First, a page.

NOTES. Ver. 31. Have we not ready &c.-Bp. Warburton Ver. 37. Thou shall love the Lord, &c.- Deut. vi.5. taaintained, that the doctrine of a future state was Ver. 39. Thou shall love thy neighbour, &c.revealed to Abraham, Moses, &c., and a few more Levit. xix. 18. inspired men under the Old Testament, but not re- Ver. 40. On these two.... hang - Doddr. “ Deceived by the pious Jews in general. This is sufi- pend.” So Campbell. ciently related by our Lord.
Ver. 42. What ihink ye of Christ ?--or, of “The Ver. 34. They were gathered together--Campbell, Christ,"' or Messiah. Doddr. Camp. "Flocked about him."
Ver. 43. David in spirit-Mark. xii. 36, “By the Ver. 36. Tempting him.-See Mark xii, 28. Holy Ghost."
(of the Pharisees.
5 But all their works they do for to CHAP. XXIII.
be seen of men : they make broad their THEN spake Jesus to the multitude, phylacteries, and enlarge the borders and to his disciples,
of their garments, 2 Saying, The Scribes and the Pha- 6 And love the uppermost rooms at risees sit in Moses' seat :
feasts, and the chief seats in the syna3 All therefore whatsoever they bid gogues, you observe, that observe and do; but 7 And greetings in the markets, and do not ye after their works : for they to be called of men, Rabbi, Rabbi. say, and do not.
8 But be not ye called Rabbi : for 4 For they bind heavy burdens and one is your Master, even Christ ; and grievous to be borne, and lay them on all ye are brethren. men's shoulders; but they themselves 9 And call no man your father upon will not move them with one of their the earth : for one is your Father, fingers.
which is in heaven.
EXPOSITION—Chap. XXII. Continued. Next, the Sadducees endeavour to puzzle a professor of the Jewish law, now came our Saviour, on a difficulty of their own tempting him with this question, “ Master, raising, and attempt to expose to ridicule which is the great commandment of the the doctrine of the resurrection. A woman law?" On this occasion, our Lord divides is supposed to have been married succes- the whole moral law into two tables;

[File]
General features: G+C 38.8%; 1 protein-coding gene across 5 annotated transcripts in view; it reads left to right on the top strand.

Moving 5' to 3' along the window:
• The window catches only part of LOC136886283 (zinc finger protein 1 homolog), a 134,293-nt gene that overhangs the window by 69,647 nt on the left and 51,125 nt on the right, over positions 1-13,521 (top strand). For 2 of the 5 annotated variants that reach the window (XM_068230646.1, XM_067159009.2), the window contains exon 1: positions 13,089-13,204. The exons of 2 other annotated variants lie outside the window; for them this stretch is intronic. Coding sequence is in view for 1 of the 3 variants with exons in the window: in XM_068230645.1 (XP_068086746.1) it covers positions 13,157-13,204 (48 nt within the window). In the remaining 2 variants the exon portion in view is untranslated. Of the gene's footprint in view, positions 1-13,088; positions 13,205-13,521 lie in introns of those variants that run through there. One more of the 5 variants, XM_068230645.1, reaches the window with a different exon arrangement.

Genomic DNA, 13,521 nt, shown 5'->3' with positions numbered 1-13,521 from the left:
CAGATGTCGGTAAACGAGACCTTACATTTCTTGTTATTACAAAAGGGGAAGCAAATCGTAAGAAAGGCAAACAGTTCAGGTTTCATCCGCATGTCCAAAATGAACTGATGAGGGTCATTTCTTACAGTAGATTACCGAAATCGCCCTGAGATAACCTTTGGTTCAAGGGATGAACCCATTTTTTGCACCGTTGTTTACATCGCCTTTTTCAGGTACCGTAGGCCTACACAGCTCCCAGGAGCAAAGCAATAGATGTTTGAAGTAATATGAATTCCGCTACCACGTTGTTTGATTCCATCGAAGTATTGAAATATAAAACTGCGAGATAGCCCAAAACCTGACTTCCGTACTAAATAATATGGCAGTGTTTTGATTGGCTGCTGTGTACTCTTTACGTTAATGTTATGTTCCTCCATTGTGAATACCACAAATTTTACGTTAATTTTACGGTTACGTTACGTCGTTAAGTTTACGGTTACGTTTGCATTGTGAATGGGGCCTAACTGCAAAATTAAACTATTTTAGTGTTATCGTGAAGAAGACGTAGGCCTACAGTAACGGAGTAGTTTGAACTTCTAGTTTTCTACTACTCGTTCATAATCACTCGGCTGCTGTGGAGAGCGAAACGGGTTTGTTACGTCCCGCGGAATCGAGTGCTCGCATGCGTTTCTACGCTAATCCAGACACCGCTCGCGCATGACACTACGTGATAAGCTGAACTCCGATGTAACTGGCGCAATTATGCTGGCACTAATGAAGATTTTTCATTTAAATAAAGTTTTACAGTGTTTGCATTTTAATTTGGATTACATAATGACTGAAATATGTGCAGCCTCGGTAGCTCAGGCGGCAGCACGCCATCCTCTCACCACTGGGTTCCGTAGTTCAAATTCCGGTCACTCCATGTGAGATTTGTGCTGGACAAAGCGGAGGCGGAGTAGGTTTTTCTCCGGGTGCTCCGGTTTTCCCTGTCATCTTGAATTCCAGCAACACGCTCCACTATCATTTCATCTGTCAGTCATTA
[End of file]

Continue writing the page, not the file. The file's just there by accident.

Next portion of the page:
the sively to seven husbands; which of them love of God, and of our neighbour. This can claim her at the resurrection? The question, “ Which is the first and great reply is, “ Neither :" that blessed state commandment?" had, it seems, been often knows nothing of the matrimonial connex- argued by the Jewish doctors ; " some conion; men then shall be as pure as angels. tending for the law of circumcision, others “But (adds our Lord) as touching the re- for that of sacrifices, and others for that surrection of the dead, have ye not read of the phylacteries :" and Dr. Lightfoot rethat which was spoken to you by God marks, that our Lord answered this scribe (himself), saying, I am the God of Abra- from one of the sentences usually written ham-of Isaac-and of Jacob? (Exod. iii. on their phylacteries. (See chap. xxiii. 5.) 6. 16.) God is not the God of the dead, but It is worthy of remark that, in all these of the living ;' that is, they must continue instances, after our Lord had resolved to exist, or he cannot be said to bear any each of the questions proposed to him, relation to them. Dr. Doddridge here re- hc, in return, proposes one to them. So, marks, that “ As it is expressly said (Acts in this case, after explaining to them the xxiii, 8), they denied (the existence of) any law, he thus introduces the gospel : spirit (human or angelic), and conse- “What think ye of Christ ?" or of the quently the existence of the soul in a sepa- Messiah ? " Whose Son is he?” Tbey rate state; so our Lord's answer here, and reply, “ The Son of David." “ How then much of St. Paul's reasoning in 1 Cor xv., (rejoins our Saviour) doth David in spirit goes on the supposition of such denia call him Lord ?" referring to Ps. cx. 1. their part.” God can bear no relation to " The Lord said unto my Lord," &c. what has no existence: Abraham, Isaac, " If David called Messias Lord, how is he and Jacob, must therefore still exist, or he then his son?” This the Jews could not would not acknowledge himself as their answer, nor can it be answered, but on God. It is observable, that the passage the principle that, as John the Baptist said here referred 10, is quoted from the Pen- of Jesus, “ He who came after him was tateuch, or the writings of Moses. Pas before him," both in point of time and sages far more express, if not more deci- dignity. The Son of God, as to his divine sive, might be found in the Psalms and nature, was David's Lord; though as to his Prophets ; but the Sadducees, it is said, human pature, he was David's son and paid little or no regard to them. By the beir. (See Expos. Ps. cx. 1, &c.) But we quotation from Moses, however, they were cannot better close this section, than by completely silenced. · At this the multi- proposing to our own meditation, and that tude were astonished; and we might bave of our readers, this very serious questionexpected the Pharisees would bave been “What think ye of Christ ?" gratified, as our Lord's argument was in their favour: but so inveterate was their